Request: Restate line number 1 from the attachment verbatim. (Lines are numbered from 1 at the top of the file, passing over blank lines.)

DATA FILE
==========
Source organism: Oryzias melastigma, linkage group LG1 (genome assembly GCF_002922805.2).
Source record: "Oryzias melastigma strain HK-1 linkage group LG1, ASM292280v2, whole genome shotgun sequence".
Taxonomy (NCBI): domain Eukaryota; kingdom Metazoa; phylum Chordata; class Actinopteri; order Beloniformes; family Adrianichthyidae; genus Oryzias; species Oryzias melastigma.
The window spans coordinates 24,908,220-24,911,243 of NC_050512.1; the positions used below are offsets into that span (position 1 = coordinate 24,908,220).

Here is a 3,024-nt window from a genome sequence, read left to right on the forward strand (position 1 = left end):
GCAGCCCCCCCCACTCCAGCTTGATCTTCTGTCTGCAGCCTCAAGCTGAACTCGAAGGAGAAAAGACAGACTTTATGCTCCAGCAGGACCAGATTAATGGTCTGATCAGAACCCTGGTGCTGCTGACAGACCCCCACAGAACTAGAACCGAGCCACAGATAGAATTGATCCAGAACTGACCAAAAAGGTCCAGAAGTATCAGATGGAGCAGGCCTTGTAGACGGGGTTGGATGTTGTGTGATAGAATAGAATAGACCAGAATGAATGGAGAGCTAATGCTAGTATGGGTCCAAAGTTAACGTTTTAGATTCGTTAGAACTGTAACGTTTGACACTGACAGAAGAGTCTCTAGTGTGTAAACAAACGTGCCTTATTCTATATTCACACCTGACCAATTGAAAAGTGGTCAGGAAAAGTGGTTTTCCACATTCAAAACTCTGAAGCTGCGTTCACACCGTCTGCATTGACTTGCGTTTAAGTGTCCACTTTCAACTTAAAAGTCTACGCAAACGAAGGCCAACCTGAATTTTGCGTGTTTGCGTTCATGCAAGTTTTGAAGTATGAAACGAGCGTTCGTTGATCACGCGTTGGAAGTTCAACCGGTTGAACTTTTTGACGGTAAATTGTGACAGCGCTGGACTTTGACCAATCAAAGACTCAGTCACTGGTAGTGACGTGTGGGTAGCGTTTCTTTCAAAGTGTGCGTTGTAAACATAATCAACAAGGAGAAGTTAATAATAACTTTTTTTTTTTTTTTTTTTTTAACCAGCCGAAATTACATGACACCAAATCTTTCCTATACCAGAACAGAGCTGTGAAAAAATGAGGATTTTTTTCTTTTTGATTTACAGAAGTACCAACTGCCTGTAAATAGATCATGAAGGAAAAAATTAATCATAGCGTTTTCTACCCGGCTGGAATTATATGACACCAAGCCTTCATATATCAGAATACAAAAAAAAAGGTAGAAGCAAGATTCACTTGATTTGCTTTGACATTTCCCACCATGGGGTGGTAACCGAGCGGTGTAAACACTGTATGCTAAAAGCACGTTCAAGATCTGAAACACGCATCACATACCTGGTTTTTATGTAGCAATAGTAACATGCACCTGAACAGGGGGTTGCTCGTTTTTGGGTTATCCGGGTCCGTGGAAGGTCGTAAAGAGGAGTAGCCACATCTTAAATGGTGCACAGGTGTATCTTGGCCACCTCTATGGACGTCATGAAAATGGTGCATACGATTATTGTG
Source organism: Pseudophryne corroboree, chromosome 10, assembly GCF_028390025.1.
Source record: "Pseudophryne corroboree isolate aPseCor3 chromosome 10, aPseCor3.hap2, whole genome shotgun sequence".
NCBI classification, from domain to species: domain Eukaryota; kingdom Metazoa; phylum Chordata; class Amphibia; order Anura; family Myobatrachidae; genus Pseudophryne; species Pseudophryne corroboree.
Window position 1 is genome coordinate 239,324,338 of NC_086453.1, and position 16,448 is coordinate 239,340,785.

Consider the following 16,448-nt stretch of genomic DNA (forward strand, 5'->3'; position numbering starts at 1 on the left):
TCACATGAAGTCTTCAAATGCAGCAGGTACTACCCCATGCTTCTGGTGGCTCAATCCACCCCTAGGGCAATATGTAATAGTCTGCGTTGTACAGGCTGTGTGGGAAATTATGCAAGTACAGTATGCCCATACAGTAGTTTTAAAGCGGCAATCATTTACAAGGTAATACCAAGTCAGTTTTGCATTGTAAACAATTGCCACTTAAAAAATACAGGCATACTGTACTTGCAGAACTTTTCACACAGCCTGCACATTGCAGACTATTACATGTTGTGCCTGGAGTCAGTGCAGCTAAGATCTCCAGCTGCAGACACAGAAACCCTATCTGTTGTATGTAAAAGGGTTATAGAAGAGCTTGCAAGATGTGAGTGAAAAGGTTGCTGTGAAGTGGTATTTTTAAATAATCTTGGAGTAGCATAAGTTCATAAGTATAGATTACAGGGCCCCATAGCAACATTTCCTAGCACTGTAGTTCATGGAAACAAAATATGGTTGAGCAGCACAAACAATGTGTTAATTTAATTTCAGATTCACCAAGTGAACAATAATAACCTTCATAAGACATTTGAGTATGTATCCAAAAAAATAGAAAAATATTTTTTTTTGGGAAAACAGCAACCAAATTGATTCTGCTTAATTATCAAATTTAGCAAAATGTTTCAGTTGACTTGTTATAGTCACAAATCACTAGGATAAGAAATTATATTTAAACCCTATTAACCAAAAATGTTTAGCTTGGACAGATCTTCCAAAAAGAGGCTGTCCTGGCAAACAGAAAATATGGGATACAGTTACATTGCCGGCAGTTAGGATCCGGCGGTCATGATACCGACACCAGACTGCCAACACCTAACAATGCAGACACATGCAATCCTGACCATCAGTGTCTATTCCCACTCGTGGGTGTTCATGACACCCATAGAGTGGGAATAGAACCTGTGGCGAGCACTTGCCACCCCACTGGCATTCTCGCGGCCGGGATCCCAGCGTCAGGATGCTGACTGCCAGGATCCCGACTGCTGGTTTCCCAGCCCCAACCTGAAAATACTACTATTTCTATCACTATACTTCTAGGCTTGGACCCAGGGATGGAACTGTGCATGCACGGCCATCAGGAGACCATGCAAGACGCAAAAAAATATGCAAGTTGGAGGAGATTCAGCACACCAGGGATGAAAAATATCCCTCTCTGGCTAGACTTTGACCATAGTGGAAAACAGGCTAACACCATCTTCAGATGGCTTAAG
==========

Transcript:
Source organism: Oryzias melastigma, linkage group LG1 (genome assembly GCF_002922805.2).